How To Talk To Your Boss About More Breastfeeding-Friendly Policies

Just talking to your boss about taking a day off can make you hesitant, but if you are breastfeeding, talking to your employer about their policies can be even more stressful. Where do you even begin? It's important that you know how to talk to your boss about more breastfeeding-friendly policies so that you can have the best of both worlds — a supportive workplace and a successful breastfeeding relationship. Honestly, the two kind of go hand-in-hand if you're a working, breastfeeding mom.

Romper spoke with Certified Lactation Consultant Danielle Spradlin from Oasis Lactation Services, who says that the proper way to approach your employer about breastfeeding or pumping is to be factual and unapologetic. “While it may be an emotional experience for you,” says Spradlin, “it is not for your employer.”

She suggests that when you talk to your boss, don’t provide personal details about your health or your baby, and remember that they aren’t doing you a favor. “You aren't asking for a special accommodation — you are giving your employer an opportunity to comply with state and federal laws.”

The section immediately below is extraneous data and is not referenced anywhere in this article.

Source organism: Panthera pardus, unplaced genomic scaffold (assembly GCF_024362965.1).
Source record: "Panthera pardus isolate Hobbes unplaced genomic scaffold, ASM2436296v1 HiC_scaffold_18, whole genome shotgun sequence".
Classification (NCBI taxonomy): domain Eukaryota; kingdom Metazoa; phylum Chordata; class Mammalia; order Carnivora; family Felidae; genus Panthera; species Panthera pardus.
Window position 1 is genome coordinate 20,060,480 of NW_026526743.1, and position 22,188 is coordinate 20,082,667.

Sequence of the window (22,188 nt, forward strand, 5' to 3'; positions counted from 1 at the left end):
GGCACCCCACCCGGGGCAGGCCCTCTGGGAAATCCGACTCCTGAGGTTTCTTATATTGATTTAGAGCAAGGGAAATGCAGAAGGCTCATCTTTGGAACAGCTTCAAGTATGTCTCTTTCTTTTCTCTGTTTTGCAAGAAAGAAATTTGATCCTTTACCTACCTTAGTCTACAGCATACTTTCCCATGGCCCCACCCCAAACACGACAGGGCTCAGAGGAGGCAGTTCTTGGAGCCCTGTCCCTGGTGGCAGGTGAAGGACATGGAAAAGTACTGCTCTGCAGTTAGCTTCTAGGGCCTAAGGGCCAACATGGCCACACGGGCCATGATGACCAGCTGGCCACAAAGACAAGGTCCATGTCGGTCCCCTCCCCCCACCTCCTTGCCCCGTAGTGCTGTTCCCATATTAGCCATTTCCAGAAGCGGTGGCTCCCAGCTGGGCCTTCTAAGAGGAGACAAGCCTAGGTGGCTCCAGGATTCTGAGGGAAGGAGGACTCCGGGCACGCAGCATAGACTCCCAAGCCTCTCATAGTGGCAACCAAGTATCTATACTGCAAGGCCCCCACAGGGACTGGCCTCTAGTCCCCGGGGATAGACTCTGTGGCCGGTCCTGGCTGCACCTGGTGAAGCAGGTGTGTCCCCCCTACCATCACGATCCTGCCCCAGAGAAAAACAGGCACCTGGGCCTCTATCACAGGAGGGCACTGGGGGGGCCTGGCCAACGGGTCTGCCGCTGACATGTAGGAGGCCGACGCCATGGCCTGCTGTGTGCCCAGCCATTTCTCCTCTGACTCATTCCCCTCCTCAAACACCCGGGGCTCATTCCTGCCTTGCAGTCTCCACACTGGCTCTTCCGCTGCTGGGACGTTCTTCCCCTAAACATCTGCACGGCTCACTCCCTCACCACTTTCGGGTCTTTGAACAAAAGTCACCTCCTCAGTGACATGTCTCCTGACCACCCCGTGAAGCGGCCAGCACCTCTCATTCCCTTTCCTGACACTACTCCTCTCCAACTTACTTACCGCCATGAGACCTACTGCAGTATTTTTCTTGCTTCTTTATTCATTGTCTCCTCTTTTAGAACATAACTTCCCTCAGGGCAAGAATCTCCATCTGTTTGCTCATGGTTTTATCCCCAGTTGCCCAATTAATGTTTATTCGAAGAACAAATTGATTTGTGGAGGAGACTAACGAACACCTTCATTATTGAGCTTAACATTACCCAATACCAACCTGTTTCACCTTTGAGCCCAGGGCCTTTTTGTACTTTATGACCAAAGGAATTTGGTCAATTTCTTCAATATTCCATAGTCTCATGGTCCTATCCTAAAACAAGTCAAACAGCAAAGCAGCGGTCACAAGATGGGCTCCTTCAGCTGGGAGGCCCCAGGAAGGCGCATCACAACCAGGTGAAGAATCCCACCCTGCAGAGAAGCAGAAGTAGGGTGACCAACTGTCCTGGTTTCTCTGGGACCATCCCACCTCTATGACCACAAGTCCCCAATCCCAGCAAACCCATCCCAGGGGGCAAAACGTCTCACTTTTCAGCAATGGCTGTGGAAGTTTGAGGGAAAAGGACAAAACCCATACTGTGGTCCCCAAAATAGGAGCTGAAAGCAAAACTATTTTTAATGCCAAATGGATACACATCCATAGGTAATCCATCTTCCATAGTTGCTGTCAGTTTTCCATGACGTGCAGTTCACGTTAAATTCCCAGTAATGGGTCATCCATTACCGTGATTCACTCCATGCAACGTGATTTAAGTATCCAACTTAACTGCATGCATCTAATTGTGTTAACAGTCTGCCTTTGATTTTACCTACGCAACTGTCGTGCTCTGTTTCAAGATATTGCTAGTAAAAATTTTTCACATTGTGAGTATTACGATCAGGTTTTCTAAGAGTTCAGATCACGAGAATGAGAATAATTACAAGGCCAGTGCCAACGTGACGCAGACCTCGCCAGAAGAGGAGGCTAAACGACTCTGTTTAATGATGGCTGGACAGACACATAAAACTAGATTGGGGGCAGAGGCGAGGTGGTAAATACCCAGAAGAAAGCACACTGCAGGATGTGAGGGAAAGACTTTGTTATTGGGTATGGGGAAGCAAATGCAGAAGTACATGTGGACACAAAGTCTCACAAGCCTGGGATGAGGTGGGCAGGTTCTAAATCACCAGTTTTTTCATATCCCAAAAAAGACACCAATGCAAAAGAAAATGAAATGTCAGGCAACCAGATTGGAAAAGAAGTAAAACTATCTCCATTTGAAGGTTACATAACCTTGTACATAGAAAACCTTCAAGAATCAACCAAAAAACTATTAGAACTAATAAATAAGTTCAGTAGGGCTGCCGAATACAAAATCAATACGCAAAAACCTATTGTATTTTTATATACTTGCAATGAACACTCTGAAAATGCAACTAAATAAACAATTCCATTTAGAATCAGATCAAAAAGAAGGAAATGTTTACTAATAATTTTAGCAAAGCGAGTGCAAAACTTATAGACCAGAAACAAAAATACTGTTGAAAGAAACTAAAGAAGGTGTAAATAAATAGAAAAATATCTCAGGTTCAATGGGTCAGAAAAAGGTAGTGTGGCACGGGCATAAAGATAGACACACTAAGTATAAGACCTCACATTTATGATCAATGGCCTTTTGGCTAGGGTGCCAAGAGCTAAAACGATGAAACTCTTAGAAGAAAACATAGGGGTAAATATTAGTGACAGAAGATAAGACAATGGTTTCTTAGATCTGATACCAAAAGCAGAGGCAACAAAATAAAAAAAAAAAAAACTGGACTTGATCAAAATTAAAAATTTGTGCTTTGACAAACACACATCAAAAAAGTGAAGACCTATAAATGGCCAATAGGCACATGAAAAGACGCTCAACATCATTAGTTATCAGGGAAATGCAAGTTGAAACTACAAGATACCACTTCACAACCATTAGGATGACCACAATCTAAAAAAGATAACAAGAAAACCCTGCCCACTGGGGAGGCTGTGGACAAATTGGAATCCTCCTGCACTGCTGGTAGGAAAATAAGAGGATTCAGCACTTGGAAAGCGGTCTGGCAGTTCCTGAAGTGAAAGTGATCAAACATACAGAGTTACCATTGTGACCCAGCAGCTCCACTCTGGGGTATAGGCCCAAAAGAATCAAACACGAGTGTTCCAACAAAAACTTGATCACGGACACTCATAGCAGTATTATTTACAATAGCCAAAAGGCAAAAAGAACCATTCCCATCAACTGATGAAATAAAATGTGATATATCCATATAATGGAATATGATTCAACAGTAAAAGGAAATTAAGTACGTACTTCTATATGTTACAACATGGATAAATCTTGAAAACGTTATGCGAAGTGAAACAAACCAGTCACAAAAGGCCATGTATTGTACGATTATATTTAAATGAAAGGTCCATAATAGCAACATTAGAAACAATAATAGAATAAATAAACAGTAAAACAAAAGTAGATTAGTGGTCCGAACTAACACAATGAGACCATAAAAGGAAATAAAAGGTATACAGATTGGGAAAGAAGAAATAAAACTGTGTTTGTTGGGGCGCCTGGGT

Because breastfeeding is a federally protected right, says Spradlin, you don’t have to ask for permission. “Women often think they have to plead their case to get permission, but people who smoke don't ask for permission to go smoke during the work day and people don't ask permission to use the toilet.” Likewise, she adds, there's no reason for it to be confrontational or to become a big deal.

Spradlin notes that many work environments already have a lactation program in place, so just asking your human resources department for details should suffice. But if you are a breastfeeding pioneer in your office, she explains, you can start with a simple email to human resources or to your supervisor before you go on maternity leave such as, "My return date will be XYZ. Which room will I be using for lactation?"

There are many resources published by the United States Department of Health and Human Services, according to Spradlin, that help new parents transition back to the workplace while continuing lactation. Keeping it simple and knowing the laws are the first steps in pioneering a new, breastfeeding-friendly environment in your workplace. And remember — this isn't a privilege. It's your right.